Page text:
Going big against homelessness
January 31, 2012
Acknowledging that solving the multifaceted problems of the nation’s largest homeless population calls for bigger and more concerted action, supervisors on Tuesday created Los Angeles County’s first interdepartmental council on homelessness.
The council will bring together county departments serving children, families and veterans along with those specializing in everything from mental health and housing to criminal justice and social services.
Board chairman Zev Yaroslavsky, who proposed the council along with Supervisor Mark Ridley-Thomas, said its creation will allow the county to take its efforts against homelessness “to a whole new level.”
“Getting this kind of centralized communication among departments, not just within departments, gives us a real opportunity to do something special,” said Yaroslavsky, who will serve as chair of the new council, with Chief Executive Officer William T Fujioka acting as vice-chair.
Los Angeles County, already a focus of national attention because of the size and complexity of its homelessness problem, will use the new interdepartmental team to “scale up” successful programs that have been so far tried on relatively small scales, according to the motion by Yaroslavsky and Ridley-Thomas.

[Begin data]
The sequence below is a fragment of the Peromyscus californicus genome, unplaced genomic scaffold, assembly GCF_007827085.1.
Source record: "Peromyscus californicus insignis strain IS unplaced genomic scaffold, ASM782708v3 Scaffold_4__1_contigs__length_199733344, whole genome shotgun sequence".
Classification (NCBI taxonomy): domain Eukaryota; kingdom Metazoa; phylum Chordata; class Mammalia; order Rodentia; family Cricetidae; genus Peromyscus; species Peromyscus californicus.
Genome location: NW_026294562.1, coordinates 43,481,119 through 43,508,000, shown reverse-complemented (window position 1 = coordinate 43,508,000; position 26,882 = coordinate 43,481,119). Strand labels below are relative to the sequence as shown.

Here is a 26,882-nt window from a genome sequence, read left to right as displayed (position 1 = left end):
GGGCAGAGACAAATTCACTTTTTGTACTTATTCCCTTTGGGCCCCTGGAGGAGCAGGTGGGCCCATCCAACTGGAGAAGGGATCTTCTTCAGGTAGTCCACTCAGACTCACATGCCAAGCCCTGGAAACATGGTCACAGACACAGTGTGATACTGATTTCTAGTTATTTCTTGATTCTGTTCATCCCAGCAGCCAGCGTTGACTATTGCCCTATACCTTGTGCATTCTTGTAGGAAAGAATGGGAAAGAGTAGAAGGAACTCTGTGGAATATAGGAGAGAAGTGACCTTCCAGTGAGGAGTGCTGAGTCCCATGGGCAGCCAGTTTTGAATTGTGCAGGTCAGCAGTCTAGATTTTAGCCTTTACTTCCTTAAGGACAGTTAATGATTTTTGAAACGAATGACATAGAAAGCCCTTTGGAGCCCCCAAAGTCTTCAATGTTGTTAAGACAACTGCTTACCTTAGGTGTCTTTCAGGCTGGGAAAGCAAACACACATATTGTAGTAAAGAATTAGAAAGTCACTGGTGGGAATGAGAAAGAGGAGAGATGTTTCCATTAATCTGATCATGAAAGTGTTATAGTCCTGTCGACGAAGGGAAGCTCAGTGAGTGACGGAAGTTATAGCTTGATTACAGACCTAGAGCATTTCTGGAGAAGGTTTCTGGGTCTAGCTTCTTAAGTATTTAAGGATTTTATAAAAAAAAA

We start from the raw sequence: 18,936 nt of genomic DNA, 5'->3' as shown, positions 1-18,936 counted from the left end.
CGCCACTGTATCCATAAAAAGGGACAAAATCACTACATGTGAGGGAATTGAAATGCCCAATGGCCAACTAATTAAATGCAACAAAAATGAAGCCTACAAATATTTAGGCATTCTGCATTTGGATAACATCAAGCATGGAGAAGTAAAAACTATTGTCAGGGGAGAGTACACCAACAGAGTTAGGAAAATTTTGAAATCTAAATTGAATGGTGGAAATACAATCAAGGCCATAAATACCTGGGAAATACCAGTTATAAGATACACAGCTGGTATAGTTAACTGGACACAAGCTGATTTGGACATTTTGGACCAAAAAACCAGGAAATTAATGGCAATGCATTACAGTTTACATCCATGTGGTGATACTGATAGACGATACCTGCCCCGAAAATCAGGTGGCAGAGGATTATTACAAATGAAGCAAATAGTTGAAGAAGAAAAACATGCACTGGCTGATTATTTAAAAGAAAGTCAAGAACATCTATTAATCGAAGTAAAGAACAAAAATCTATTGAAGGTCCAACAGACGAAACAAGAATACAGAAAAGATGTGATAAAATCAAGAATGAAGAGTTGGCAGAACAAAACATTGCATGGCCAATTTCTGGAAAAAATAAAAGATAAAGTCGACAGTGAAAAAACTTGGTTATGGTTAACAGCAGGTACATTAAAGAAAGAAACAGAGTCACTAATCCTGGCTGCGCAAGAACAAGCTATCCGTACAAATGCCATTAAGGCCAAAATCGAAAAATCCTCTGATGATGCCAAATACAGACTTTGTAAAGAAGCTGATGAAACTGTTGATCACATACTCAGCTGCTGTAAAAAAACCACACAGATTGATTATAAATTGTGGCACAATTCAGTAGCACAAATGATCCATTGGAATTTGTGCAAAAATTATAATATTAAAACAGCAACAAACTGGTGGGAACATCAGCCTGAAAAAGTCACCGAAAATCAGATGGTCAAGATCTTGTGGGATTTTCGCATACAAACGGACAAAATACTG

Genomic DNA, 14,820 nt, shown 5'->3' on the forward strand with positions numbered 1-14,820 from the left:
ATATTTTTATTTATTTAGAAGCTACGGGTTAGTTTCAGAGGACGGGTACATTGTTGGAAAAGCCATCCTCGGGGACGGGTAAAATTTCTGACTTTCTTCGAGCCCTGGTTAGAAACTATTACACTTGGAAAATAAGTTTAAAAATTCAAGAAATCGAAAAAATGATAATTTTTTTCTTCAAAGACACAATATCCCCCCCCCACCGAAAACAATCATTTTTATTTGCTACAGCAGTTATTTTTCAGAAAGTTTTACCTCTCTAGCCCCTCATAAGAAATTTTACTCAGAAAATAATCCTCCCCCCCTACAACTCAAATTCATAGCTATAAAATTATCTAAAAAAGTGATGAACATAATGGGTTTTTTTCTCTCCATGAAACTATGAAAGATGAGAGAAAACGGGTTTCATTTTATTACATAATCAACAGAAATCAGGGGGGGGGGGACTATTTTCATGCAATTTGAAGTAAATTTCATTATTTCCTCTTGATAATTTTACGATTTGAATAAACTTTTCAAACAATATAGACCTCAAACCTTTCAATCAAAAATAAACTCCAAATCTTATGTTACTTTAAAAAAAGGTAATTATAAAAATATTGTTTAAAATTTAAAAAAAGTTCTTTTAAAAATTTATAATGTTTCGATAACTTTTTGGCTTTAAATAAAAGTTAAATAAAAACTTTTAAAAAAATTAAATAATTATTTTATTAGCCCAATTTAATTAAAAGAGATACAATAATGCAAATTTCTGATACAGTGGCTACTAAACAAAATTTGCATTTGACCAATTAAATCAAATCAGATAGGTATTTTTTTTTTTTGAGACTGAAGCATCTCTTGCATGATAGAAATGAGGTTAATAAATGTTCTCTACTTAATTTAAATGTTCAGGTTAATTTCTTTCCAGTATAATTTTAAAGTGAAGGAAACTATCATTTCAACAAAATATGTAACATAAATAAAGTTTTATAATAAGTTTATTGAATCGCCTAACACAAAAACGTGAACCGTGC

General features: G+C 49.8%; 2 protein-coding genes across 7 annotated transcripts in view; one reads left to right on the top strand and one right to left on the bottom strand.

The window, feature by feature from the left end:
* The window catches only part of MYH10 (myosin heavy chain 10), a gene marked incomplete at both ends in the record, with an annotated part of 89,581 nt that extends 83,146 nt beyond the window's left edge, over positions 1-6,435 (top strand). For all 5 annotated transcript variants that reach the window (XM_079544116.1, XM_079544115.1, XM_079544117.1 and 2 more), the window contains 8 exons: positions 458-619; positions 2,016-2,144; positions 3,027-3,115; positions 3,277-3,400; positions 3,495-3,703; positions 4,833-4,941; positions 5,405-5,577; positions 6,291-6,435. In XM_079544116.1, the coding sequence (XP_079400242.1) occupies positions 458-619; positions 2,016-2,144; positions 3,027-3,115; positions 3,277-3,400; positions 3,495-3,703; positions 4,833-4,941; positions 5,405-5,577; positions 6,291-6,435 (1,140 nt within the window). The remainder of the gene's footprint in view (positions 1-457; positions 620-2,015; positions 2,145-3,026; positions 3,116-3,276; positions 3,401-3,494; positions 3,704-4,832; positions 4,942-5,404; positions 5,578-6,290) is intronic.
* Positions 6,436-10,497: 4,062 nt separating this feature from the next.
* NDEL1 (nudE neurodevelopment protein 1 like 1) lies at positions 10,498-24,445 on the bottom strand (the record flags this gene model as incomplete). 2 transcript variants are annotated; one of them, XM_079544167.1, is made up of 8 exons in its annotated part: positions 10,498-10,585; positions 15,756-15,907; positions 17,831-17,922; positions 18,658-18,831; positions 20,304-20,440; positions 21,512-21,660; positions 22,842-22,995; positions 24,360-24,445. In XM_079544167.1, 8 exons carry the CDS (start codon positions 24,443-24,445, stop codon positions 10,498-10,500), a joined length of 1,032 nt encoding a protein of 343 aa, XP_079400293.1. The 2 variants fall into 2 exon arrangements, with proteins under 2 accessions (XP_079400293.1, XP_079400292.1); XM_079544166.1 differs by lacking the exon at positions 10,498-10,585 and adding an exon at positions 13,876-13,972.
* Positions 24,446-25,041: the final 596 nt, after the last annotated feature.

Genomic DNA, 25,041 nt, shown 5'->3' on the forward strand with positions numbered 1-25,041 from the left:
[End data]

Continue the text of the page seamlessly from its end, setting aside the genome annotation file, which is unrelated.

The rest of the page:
The motion was unanimously approved, along with amendments offered by Supervisor Don Knabe. Those amendments require an evaluation of the council at the two-year mark; mandate that the council develop its plan using existing resources; and instruct the CEO to inventory and review “outcomes, findings and best practices that resulted from the board’s investment of $100 million to prevent and end homelessness” since 2006.
That earlier push, called the Los Angeles County Homeless Prevention Initiative, has led to pilot projects such as Project 50, which has taken a “housing first” approach to assisting some of Skid Row’s most vulnerable chronically homeless people. Another program, called Access to Housing for Health, has moved frequently hospitalized homeless people into housing where health care services are available.
Although the 2011 Greater Los Angeles Homeless Count report estimates a 3% drop in the county’s homeless population since 2009, it nevertheless depicts a large and troubled population of 51,340, including growing numbers of veterans and the aging.
Against that backdrop, national homeless advocates said interdepartmental and interagency councils can offer important advantages in getting things done.
“Homelessness is a cross-cutting issue,” said Steve Berg of the National Alliance to End Homelessness. If agencies and departments aren’t working together, he said, “you don’t get the kind of results you should get.”
And because there’s rarely enough money to adequately meet all the needs of the homeless population, bringing together diverse service-providers can “create efficiencies while serving people better,” said Laura Green Zeilinger of the United States Interagency Council on Homelessness, a model for the new county council.
Such collaborations, she said, can also make it easier to pursue funding opportunities, set priorities and create a better dynamic for solving problems.
As the council begins its work, it’s clear that people far beyond L.A. County will be watching.
“I definitely think that what Los Angeles does can influence other counties,” said Nan Roman, president and CEO of the National Alliance to End Homelessness. “I think it’s very promising.”